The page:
Alaska Innovates First Program To Subsidize Housing For Victims Of Violence

The need for safe housing for women and children in Alaska who have suffered from domestic violence has sparked a first in the nation program to help meet the demand. The Empowering Choice Housing program was created with 1.3 million in Governor Sean Parnell’s 2013 budget plus another million from the Alaska Housing Finance Corporation’s federal moving to work program.

Peggy Brown is the executive director for the Alaska Network on Domestic Violence and sexual assault, the agency that partnered with AHFC to develop the concept. She says the idea came from group discussions prompted by the Governor’s initiative to address the high rates of domestic violence and sexual assault in the state.

“Legal services and housing are usually the top two barriers to victims of domestic violence and sexual assault. So it kind of started with conversations in these work groups,” Brown said.

Governor Parnell has made addressing the chronically high levels of violence against women and children a priority during his administration. Cathy Stone is the director of public housing for AHFC. Stone says they will issue housing vouchers based on recommendations from the Alaska Network on domestic violence and sexual assault and member agencies across the state. When someone goes into shelter to escape violence, they may be referred to AHFC.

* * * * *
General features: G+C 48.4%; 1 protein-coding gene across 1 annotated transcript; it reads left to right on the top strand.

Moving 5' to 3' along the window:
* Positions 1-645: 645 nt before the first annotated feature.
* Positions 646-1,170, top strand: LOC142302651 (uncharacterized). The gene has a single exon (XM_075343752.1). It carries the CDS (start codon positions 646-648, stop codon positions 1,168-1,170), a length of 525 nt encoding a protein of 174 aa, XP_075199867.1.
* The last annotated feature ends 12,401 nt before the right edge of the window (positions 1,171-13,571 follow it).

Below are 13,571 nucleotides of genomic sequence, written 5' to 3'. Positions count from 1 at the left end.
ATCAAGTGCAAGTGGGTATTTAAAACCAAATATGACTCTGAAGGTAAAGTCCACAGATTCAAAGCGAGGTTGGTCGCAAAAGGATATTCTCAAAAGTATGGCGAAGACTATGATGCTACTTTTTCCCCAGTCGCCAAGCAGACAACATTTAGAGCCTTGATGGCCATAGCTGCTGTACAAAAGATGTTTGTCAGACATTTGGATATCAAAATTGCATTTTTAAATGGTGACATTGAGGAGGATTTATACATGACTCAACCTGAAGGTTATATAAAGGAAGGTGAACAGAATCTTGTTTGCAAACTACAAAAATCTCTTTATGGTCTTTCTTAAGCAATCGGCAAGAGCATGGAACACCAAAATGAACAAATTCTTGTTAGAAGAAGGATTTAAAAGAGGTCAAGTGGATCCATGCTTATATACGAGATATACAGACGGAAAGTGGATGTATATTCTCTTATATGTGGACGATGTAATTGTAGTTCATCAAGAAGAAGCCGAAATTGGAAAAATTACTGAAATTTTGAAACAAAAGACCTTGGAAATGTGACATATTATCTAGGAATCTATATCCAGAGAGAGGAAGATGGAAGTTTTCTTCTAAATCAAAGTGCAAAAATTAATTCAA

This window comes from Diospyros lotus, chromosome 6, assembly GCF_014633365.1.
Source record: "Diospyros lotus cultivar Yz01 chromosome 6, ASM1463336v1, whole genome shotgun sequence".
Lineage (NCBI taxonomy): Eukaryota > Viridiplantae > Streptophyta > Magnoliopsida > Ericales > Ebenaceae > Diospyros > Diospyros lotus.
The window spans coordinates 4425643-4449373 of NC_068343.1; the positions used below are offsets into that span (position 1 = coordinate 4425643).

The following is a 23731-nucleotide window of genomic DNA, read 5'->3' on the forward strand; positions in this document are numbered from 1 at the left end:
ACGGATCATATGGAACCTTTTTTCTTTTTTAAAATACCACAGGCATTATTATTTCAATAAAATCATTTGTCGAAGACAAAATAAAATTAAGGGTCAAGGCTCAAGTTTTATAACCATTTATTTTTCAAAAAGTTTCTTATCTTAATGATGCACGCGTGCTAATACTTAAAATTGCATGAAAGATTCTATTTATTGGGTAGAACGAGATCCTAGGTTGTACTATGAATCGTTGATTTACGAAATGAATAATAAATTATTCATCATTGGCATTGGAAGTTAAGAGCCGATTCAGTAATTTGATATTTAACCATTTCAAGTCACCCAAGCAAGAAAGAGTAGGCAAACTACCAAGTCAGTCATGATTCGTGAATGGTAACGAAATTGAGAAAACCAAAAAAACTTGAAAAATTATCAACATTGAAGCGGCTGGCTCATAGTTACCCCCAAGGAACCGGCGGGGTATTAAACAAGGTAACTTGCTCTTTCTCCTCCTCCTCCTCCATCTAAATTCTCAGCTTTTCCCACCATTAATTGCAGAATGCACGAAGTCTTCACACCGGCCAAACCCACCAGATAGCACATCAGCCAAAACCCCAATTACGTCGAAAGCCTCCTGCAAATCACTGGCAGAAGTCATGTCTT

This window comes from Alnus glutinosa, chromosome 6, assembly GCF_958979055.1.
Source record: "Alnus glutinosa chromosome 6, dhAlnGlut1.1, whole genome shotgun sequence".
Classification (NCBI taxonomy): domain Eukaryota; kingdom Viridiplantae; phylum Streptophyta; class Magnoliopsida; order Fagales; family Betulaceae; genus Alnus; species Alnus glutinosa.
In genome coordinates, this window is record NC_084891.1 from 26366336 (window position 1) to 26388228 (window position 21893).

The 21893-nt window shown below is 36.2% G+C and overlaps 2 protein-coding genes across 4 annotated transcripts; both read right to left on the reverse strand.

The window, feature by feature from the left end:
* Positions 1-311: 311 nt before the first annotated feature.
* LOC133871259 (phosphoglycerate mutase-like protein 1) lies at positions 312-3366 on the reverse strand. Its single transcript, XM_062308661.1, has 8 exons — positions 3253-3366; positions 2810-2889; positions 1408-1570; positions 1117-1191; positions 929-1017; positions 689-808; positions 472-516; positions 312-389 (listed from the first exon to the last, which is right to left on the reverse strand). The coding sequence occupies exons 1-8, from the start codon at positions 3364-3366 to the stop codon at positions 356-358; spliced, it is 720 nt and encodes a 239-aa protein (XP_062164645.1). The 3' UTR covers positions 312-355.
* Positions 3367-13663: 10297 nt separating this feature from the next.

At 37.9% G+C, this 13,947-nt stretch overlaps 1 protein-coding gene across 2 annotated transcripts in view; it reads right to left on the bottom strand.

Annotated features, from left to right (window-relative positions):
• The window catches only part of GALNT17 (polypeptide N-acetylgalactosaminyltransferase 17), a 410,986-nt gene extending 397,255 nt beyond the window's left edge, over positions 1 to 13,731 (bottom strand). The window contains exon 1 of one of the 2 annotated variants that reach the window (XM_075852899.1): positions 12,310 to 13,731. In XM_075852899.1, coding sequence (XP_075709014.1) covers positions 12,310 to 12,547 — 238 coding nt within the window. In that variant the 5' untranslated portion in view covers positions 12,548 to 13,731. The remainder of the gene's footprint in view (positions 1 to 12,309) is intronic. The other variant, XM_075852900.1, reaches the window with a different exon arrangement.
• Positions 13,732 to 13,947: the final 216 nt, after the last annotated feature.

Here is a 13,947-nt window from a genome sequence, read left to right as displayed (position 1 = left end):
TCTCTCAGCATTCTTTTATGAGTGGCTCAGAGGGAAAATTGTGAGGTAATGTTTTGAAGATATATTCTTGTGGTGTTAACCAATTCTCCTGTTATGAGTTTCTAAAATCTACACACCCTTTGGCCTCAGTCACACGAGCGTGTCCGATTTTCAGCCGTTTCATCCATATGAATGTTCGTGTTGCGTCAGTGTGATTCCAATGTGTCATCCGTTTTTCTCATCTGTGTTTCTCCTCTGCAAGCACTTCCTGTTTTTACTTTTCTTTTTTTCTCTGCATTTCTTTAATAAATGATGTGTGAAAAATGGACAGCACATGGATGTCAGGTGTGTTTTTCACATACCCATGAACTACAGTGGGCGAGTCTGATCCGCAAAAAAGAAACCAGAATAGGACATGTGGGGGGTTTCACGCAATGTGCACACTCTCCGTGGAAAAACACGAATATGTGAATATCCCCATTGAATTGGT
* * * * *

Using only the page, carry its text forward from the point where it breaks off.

“We don’t make any kind of determination about their status. We just receive the referrals directly from the network. I think there’s a good level of trust between our two agencies and also because they only have a certain number of vouchers, I think they’re going to make sure that the people they’re referring are really in the situation and are in need of the assistance,” Stone said.

Stone says of the more than 3000 public housing authorities in the U.S., AHFC is one of only 35 that are designated as a Moving to Work agency which means they can get waivers from the federal department of Housing and Urban development for new ideas such as the empowering choice program. She says in the past subsidy programs used a complicated formula of issuing points for assessing who would get the vouchers first. The new program sets aside a certain number of vouchers that are then issued on the referrals of partner agencies.

“First in the nation and the only one that I’m aware of and we’re getting a lot of positive feedback and a lot of questions from the other agencies asking us, how we did it and how it’s going and it really just started, we just opened it to the public starting November one, so all of the feedback isn’t in, but we’re really pleased with how it’s gone thus far,” Stone said.

She says some states and municipalities have similar programs, but no other public housing authorities. There are 250 vouchers statewide. 115 are for Anchorage and the others are spread across Alaska. Stone says the process is fast, after a referral, verifying income and a background check, the participant gets the voucher, usually within a week and can then shop for housing. Typically they pay 30 percent of their income for rent and AHFC pays the rest. Participants can receive the subsidy for three years.

A companion program, also launched on Nov. 1 will provide housing assistance for young people aging out of foster care.